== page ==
Currently, when you apply for US Bank Club Carlson Visa Signature card, you will get 85,000 points upon approval and spending $2,500 in 3 months. When you redeem your points for 2 nights, your second night will be free. An update: This benefit will no longer be available after May 31st, 2015. So, if both spouses got this card, you can have a 4-night stay in London just from your sign-up bonuses. The properties I mentioned are located in a central part of London, and for 62,500 points, you get a studio with a microwave. The room fits 4, as long as your kids are under 12.
Here is when it would not be such a good deal: If you stay for only 1 night; you are staying for 4 nights, but only have one US Bank Club Carlson Visa; your kids are older than 12. The idea is to maximize the “second night free” benefit and fit everyone in one room.
Here are some other reasons it would not be such a hot deal for you: There are many properties in the U.S. that go for only 15,000 points per night, including some in Orlando. So, for 62,500 points, you can potentially get 8 nights, as long as you maximize the “second night free” benefit. IMO burning points for London Club Carlson properties makes a lot of sense, since it’s a very expensive city.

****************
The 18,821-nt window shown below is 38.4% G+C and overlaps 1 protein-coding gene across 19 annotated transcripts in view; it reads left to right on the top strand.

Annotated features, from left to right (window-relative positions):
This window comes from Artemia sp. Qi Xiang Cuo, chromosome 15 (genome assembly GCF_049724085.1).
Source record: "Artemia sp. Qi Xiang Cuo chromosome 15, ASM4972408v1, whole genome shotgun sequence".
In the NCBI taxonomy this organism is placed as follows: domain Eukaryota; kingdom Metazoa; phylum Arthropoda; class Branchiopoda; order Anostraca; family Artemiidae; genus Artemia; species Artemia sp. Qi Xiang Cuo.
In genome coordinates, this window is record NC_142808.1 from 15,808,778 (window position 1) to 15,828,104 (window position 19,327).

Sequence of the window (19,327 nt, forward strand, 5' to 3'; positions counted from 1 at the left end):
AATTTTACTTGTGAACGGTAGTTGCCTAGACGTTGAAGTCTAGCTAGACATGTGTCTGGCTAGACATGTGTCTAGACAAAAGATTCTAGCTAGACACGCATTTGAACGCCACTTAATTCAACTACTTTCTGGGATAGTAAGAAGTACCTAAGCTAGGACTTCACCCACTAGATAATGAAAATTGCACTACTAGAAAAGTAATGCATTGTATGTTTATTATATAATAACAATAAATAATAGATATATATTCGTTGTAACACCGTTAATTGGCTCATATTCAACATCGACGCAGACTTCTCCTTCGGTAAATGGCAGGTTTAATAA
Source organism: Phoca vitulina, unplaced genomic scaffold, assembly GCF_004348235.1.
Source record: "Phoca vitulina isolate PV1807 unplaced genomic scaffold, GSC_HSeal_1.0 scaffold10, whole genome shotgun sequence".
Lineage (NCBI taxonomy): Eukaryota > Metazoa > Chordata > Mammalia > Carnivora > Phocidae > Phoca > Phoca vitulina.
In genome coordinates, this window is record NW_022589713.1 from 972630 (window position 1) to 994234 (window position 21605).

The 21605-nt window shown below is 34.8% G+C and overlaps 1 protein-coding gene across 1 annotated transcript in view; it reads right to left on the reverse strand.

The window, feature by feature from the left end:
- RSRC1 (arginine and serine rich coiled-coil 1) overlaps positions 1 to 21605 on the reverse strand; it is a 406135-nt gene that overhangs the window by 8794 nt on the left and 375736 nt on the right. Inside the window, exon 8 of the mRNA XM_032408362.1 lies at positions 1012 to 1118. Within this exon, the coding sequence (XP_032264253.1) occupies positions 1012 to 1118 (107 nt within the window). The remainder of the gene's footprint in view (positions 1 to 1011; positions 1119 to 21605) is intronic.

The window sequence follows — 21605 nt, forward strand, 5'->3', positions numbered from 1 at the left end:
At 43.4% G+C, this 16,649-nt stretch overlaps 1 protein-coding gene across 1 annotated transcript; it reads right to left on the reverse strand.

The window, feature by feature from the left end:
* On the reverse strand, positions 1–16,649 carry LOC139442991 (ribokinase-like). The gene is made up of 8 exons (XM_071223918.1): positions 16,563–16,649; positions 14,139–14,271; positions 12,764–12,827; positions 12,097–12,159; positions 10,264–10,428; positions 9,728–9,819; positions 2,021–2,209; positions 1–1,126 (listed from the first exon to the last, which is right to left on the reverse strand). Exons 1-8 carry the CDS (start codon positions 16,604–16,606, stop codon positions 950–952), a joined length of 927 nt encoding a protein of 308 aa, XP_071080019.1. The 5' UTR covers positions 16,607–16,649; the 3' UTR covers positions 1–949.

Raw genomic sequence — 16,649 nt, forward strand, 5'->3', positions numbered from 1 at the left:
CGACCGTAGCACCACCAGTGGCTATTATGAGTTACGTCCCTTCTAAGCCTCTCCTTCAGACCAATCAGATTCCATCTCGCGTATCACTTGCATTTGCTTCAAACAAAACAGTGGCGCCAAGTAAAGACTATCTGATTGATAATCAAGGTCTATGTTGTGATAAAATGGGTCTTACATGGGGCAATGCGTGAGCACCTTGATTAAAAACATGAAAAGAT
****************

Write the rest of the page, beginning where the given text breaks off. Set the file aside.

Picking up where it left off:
To Spend or Not to Spend?
But what if you already have US Bank Club Carlson Signature Visa but have used up your points from the sign-up bonus? Is it worth it to collect them through your everyday spending? It just might be. Let’s take the London property I mentioned. It would only require $12,500 in spending to get 62,500 points (you get 5 points per dollar on all spending). If you measure it against a 2% cash back card, you would be giving up $250.